Tag Archives: kokoro

Love IX: 24

Left (Win)
からあひの八入の衣色深くなどあながちにつらき心ぞ

kara’ai no
yashio no koromo
iro fukaku
nado anagachi ni
tsuraki kokoro zo
Deepest indigo
Dipped many times, my robe’s
Hue is dark, indeed;
Why, with such heartless
Cruelty am I treated…

Lord Suetsune
1127

Right
衣衣にうつりし色はあだなれど心ぞ深き忍ぶもぢずり

kinuginu ni
utsurishi iro wa
ada naredo
kokoro zo fukaki
shinobu mojizuri
My robe’s
Hues have shifted;
Faithless is she, yet
My heart’s depths
Are stained with fern-patterned longing…

Lord Takanobu
1128

The Right state: we wonder whether ‘deepest indigo dipped many times’ (kara’ai no yashio) should not be scarlet. How dark would the colour be then? In response: there is no possibility of interpreting this as scarlet. We have used deep indigo, so what is there to criticise in then using dark? The Left state: while we understand the conception of the poem, we feel the expression is somewhat lacking. ‘My heart’s depths are stained with secret longing’ (kokoro zo fukaki shinobu mojizuri) does not link well with the initial part of the poem.

In judgement: the Left’s initial ‘deepest indigo’ (kara’ai) certainly sounds elegant, and there is no reason to make it scarlet. I also see no reason to fault the use of dark, either. As for the Right, it does not sound as if ‘stained with fern-patterned longing’ (shinobu mojizuri) links with the remainder of the poem – from the beginning to ‘my heart’s depths’ (kokoro zo fukaki). The final ‘stained with fern-patterned longing’ seems to appear abruptly. Deepest indigo should win.

Love IX: 16

Left (Tie)
人しれずつくす心はかひぞなきこや絵にかける姿なるらむ

hito shirezu
tsukusu kokoro wa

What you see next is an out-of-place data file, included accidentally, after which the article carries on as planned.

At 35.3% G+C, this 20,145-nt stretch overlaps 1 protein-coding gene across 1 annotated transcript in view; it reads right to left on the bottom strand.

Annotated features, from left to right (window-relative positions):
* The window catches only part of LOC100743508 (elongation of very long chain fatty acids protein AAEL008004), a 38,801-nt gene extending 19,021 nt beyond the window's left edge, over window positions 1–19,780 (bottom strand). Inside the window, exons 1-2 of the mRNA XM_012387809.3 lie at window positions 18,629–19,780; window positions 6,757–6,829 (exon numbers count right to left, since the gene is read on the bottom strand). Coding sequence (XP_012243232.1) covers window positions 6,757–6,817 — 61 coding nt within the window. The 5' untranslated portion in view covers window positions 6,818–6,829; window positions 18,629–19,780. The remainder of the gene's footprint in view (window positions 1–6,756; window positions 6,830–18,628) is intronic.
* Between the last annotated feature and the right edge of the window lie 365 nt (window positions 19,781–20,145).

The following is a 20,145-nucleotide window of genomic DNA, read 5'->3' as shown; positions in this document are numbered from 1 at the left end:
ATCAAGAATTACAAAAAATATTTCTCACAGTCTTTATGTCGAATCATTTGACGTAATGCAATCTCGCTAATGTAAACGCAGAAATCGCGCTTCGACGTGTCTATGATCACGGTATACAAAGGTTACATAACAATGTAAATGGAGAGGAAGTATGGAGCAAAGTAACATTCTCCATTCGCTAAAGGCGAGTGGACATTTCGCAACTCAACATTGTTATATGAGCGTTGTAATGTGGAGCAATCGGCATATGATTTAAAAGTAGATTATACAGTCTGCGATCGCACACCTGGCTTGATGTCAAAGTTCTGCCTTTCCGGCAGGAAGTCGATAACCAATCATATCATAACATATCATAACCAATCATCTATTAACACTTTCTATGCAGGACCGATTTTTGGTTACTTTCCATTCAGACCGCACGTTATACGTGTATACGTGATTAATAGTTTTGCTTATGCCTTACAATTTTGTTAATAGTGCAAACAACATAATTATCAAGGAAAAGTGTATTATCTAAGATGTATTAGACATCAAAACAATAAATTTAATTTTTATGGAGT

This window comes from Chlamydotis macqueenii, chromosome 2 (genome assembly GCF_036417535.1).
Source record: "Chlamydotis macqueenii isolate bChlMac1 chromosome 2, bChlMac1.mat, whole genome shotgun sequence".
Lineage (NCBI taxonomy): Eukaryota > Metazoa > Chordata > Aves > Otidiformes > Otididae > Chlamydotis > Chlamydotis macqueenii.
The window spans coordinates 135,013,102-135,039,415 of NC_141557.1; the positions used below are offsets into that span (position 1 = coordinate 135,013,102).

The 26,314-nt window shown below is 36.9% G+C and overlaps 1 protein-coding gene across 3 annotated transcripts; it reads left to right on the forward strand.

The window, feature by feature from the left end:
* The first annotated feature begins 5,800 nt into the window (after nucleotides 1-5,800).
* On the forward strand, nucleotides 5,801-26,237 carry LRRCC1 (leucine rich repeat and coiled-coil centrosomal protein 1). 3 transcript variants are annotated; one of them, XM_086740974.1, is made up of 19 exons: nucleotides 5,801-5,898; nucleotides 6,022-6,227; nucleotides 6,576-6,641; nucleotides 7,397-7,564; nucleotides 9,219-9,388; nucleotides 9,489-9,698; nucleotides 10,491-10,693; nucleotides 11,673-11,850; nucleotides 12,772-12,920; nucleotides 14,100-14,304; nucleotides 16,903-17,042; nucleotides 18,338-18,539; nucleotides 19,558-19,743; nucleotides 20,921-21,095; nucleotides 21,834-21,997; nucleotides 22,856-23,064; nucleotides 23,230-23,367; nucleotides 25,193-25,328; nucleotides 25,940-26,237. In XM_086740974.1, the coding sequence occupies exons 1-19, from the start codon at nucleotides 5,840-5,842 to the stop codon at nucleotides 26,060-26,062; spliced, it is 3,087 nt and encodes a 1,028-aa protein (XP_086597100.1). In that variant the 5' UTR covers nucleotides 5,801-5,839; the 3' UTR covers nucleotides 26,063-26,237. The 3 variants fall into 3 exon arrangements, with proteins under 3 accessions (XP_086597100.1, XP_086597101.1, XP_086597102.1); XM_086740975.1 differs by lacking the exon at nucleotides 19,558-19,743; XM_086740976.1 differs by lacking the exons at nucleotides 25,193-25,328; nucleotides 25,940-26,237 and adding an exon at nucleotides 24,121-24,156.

kai zo naki
ko ya e ni kakeru
sugata naruramu
Unknown to all
Exhausting my heart
Is so pointless, for
This is but a painted picture
Of her…

Lord Suetsune
1111

Right
いざさらばつれなき人を絵にかきて見てだに恋のなぐさめにせん

iza saraba
tsurenaki hito o
e ni kakite
mite dani koi no
nagusame ni sen
So, then, so be it!
Of that cruel one
I’ll paint a picture, and
Just gazing at it will love’s
Pain ease…

The Supernumerary Master of the Empress’ Household Office
1112

The Right state: the Left’s poem has no faults. The Left state: the Right’s poem is colloquial.

In judgement: the Left, with ‘this is but a painted picture’ (koya e ni kakeru), and the Right, with ‘so, then, so be it!’ (iza saraba), are of similar styles.

Love IX: 14

Left (Win)
今さらにたれに心をうつうつすらむ我とすみ絵はかき絶えにけり

ima sara ni
tare ni kokoro o
utsusuramu
ware to sumi e wa
kakitaenikeri
Now, once again,
To whom will his heart
Shift? His reflection in
A drawing of ink, is all that’s left
Drawn, now he no longer lives with me…

Lord Ari’ie
1107

Right
跡もなく色になり行言の葉やすみ絵ををとむる木立成らん

ato mo naku
iro ni nariyuki
koto no ha ya
sumi e o tomuru
kodachi naruran
No lines remain,
All is turned to colour;
Will his leaves of words
Remain here at my home, as an ink
Sketch of a grove?

Lord Takanobu
1108

The Right state: the Left’s poem has no faults in particular. The Left state: why would you say that an ink drawing that remains ‘leaves no trace’? We would have preferred it had it been ‘colours most fair’ (iro masaru).

In judgement: both Left and Right have the conception of ‘ink drawings’ (sumie) and, when viewed together, I do not feel that they show much promise, but the Right, beginning with ‘no lines remain’ (ato mo naku) which I do not feel is in tune with the latter part of the poem, in addition, then concludes with ‘sketch of a grove’ (kodachi naruran) which is undesirable. The Left’s ‘a drawing of ink, is all that’s left’ (ware to sumi e wa) is a metaphorical expression which at least strives at charm. Thus, I must say that the Left is superior.

Love IX: 11

Left (Tie)
君ゆへもかなしき琴の音は立てつ子を思ふ鶴に通ふのみかは